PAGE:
Ukraine to launch its first solar plant at Chernobyl

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A photo shows photovoltaic panels on the new one-megawatt power plant next to the New Safe Confinement over the fourth block of the Chernobyl nuclear plant on December 12, 2017. At ground zero of Ukraine's Chernobyl tragedy, workers in orange vests are busy erecting hundreds of dark-coloured panels as the country gets ready to launch its first solar plant to revive the abandoned territory. The new one-megawatt power plant is located just a hundred metres from the new "sarcophagus", a giant metal dome sealing the remains of the 1986 Chernobyl accident, the worst nuclear disaster in the world. "This solar power plant can cover the needs of a medium-sized village", or about 2,000 flats, Yevgen Varyagin, the head of the Ukrainian-German company Solar Chernobyl which carried out the project, told AFP. / AFP / Genya SAVILOV

Chernobyl, Ukraine :At ground zero of Ukraine’s Chernobyl tragedy, workers in orange vests are busy erecting hundreds of dark-coloured panels as the country gets ready to launch its first solar plant to revive the abandoned territory. The new one-megawatt power plant is located just a hundred metres from the new “sarcophagus”, a giant metal dome sealing the remains of the 1986 Chernobyl accident, the worst nuclear disaster in the world. “This solar power plant can cover the needs of a medium-sized village”, or about 2,000 flats, Yevgen Varyagin, the head of the Ukrainian-German company Solar Chernobyl which carried out the project, told AFP. The solar installation is to go on stream within weeks, the company says. The group has spent one million euros on the structure which has about 3,800 photovoltaic panels installed across an area of 1.6 hectares, about the size of two football fields, and hopes the investment will pay for itself off within seven years. Eventually, the region is to produce 100 times the initial solar power, the company says. The amount of sunshine “here is the same as in the south of Germany,” says Varyagin. Ukraine, which has stopped buying natural gas from Russia in the last two years, is seeking to exploit the potential of the Chernobyl uninhabited exclusion zone that surrounds the damaged nuclear power plant and cannot be farmed.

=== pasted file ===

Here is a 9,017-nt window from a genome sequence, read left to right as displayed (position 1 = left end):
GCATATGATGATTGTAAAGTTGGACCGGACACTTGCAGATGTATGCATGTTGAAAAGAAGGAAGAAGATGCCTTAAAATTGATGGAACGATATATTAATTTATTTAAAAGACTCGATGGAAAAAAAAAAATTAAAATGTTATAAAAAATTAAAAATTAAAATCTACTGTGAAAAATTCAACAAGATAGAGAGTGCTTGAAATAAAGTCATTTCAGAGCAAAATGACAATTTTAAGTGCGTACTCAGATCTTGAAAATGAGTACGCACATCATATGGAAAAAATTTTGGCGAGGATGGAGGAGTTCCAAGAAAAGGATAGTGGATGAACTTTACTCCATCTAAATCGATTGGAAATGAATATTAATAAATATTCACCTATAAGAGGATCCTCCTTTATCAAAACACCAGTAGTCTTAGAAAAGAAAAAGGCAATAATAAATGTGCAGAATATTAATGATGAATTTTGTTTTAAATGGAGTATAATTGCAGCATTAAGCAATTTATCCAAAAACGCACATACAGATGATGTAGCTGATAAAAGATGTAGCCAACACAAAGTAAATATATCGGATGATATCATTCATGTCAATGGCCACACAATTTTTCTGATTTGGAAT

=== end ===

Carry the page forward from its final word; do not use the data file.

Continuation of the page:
Orignally published by APP

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